Kristen Beams – 8.5
Wkts: 12 Bowl ave: 22.2 Econ: 4.1
Beams was our top wicket-taker and a bright spark throughout. The nature of leg-spin dictates that you often gamble on leaking runs in pursuit of wickets; impressively Beams managed to keep things tight while also finding the breakthrough. She’s less of an asset in the field, but she’s crucial as the central prong in Australia’s spin trident between Gardner and Jonassen.
Rachel Haynes – 5
Runs: 28 Bat ave: 14 Wkts: 2 Bowl ave: 6 Econ: 6
Haynes was brought in as captain for the games Lanning missed, but she didn’t set the world alight and couldn’t force the selectors’ hand to maintain her. She brought herself on against South Africa and nabbed the key wicket of Laura Wolvaardt. Haynes at a minimum proved a calming influence on the squad.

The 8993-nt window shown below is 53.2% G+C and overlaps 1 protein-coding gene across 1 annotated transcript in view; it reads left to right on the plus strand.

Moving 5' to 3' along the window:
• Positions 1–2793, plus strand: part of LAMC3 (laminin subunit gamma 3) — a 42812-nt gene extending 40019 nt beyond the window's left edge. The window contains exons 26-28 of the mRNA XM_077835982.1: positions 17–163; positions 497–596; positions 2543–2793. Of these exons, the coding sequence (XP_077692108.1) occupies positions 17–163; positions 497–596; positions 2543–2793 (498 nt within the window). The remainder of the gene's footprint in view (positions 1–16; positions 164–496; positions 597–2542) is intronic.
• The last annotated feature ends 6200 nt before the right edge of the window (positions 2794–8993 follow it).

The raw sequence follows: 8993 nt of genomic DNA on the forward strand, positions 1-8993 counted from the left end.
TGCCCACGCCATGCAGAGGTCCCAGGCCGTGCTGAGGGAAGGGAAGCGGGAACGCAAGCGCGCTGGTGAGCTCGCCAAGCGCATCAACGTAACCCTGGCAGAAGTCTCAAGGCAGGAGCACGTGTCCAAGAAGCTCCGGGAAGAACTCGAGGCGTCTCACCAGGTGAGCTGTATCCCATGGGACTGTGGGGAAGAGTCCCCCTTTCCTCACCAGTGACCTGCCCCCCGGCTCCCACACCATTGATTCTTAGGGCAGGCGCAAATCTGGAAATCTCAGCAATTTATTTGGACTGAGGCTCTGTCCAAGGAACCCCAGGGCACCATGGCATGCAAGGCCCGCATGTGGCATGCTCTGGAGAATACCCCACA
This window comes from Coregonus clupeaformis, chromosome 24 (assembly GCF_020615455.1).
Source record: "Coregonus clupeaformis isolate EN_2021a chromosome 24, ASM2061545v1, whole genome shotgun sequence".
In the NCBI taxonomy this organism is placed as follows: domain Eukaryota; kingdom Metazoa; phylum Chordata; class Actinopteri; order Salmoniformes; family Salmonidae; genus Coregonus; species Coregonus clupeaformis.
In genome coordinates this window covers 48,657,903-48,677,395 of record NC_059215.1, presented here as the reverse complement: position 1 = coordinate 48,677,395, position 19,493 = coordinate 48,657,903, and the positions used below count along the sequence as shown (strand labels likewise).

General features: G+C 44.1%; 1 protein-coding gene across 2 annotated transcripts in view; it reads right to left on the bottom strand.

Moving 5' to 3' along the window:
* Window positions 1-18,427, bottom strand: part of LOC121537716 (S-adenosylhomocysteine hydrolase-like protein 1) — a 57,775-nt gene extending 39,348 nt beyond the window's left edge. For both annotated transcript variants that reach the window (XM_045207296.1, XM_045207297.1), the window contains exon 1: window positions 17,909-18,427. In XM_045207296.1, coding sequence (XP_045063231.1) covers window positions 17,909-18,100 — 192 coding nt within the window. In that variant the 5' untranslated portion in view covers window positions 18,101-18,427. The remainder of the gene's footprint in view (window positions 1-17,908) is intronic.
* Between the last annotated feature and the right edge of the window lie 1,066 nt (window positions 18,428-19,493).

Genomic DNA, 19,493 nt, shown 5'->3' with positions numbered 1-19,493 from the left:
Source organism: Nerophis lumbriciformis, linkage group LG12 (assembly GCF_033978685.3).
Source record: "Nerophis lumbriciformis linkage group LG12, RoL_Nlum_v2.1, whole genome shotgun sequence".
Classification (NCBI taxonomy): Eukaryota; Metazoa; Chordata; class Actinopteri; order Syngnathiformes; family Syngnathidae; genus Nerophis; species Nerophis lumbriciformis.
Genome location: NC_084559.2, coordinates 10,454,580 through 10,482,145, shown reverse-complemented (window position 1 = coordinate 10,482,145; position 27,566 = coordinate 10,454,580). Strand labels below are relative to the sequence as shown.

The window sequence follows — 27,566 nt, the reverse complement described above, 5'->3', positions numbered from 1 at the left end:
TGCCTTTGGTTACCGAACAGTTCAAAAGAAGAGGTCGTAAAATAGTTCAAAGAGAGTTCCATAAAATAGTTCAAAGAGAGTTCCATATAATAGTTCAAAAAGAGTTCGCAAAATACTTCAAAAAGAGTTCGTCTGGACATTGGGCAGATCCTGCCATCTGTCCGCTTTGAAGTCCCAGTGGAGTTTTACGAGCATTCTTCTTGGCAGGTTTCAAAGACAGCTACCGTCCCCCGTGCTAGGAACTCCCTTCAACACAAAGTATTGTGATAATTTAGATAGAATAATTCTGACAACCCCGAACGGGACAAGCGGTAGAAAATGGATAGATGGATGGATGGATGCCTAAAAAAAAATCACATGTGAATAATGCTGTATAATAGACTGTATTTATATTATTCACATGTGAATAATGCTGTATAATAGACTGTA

Sarah Aley – 6.5
Wkts: 2 Bowl ave: 14.5 Econ: 2.9
Sarah Aley was a good news story for finally making her debut aged 33, but she was desperately unlucky to feature only once. Aley did all that was asked of her against Pakistan, with 2/29 from her 10 overs as well as 15 not out with the bat. Her experience and precision were missed during the losses to England and India when Australia were probably a bowler light.
Belinda Vakarewa – 4.5
Wkts: 0 Bowl ave: n/a Econ: 5.5
One game, four overs, no wickets, did not bat – a low key debut for the Sydney Thunder quick against Sri Lanka, but she’s definitely one for the future. Vakarewa bowled good channels at decent pace for no reward, and she has all the natural attributes to succeed, not to mention the fact she was lively in the field.
Amanda-Jade Wellington – 5
Wkts: 1 Bowl ave: 46 Econ: 4.6
Just the one match was on offer for the back-up leggie. She gets plenty of drift and dip, but she just didn’t land them well enough to displace Beams – but at 20 years old time is very much on her side. If she can maintain form and fitness, she’s first in line to replace Beams, who is 12 years her senior.
Roarers, what did you make of the Australian performance at the Women’s World Cup?